Excellent deduction.If layer feed’s higher calcium levels are detrimental to non laying chicks, and is not generally used for meat birds either, would it possibly have a negative effect on a rooster in with the hens for breeding?
Older hens tend to lay eggs with thinner shells irrespective of the calcium availability.Wow! The wealth of knowledge here is amazing... thanks for all the detailed responses. I’m wondering if maybe I should mix some layer feed and starter or broiler grower feed when my flock gets old enough to lay? To reduce the calcium intake of my roo’s, that is. My feed store doesn’t carry a general flock feed or broiler ration, just starter crumbles and layer pellets, crumbles, and mash. I will also offer the oyster shells free choice. I added that in with the older layers on the farm when I noticed that some of their shells were getting thin (they are very old hens!).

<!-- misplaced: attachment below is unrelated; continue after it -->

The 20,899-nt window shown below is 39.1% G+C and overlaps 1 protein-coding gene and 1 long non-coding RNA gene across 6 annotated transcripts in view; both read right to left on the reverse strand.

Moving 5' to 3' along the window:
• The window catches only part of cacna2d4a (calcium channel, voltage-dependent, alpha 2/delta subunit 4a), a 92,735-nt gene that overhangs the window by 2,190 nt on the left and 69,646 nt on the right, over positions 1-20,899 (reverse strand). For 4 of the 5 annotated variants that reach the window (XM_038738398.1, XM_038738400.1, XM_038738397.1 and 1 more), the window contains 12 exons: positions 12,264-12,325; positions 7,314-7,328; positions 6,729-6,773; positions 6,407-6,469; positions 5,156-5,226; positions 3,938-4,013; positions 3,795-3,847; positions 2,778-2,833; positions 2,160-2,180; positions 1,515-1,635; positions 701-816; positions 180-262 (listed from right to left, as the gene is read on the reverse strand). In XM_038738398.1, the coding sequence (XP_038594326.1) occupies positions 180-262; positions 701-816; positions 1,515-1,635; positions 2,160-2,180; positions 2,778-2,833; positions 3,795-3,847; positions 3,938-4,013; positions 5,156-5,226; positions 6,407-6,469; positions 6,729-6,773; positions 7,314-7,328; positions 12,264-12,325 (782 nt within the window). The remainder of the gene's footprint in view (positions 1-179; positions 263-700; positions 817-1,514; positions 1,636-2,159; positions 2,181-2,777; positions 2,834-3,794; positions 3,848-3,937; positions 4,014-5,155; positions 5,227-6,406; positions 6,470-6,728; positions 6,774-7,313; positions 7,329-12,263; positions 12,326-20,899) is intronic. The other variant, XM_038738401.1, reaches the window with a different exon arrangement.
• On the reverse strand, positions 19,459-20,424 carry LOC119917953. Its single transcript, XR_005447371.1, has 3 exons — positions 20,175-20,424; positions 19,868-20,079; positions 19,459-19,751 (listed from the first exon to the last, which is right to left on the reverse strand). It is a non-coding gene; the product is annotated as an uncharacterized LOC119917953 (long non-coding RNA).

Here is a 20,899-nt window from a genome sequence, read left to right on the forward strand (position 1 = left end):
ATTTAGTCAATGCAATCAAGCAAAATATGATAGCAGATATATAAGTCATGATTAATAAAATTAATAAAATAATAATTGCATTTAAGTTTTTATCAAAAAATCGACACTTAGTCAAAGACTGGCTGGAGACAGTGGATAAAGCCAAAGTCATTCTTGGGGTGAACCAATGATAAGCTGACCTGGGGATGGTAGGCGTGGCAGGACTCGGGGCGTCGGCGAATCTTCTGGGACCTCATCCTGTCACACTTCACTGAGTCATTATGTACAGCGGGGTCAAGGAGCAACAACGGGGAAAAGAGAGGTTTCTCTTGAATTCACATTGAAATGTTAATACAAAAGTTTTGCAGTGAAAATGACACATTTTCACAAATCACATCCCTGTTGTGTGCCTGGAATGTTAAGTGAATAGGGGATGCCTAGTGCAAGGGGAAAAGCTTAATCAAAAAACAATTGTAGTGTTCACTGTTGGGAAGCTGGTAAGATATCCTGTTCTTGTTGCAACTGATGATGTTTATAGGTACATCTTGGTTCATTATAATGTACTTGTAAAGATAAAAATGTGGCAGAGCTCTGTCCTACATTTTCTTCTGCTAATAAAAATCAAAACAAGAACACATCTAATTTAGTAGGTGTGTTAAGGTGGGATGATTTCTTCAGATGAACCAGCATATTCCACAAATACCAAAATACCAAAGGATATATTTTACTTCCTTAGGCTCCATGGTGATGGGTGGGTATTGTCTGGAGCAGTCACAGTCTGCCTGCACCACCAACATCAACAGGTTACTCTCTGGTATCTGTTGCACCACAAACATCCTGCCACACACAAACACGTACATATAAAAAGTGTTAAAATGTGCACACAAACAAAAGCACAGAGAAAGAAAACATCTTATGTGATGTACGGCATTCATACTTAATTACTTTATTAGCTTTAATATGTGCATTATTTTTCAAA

I’ll check the bags for the calcium amounts in the layer feed when my mother gets up here to help me build my chicken tractor today. Extra pair of hands always makes putting everything together a bit easier!
I didn’t know that could be a problem! I’ll have to watch for it when my flock gets to laying age. My boys will be the first roosters on the farm in over 30 years... the last one was apparently a mean, human aggressive jerk; and I have basically no chicken knowledge, so this site is a blessing.I’m feeding layer feed because if I feed oyster shell my rooster eats it like crazy. He thinks it’s a awesome treat .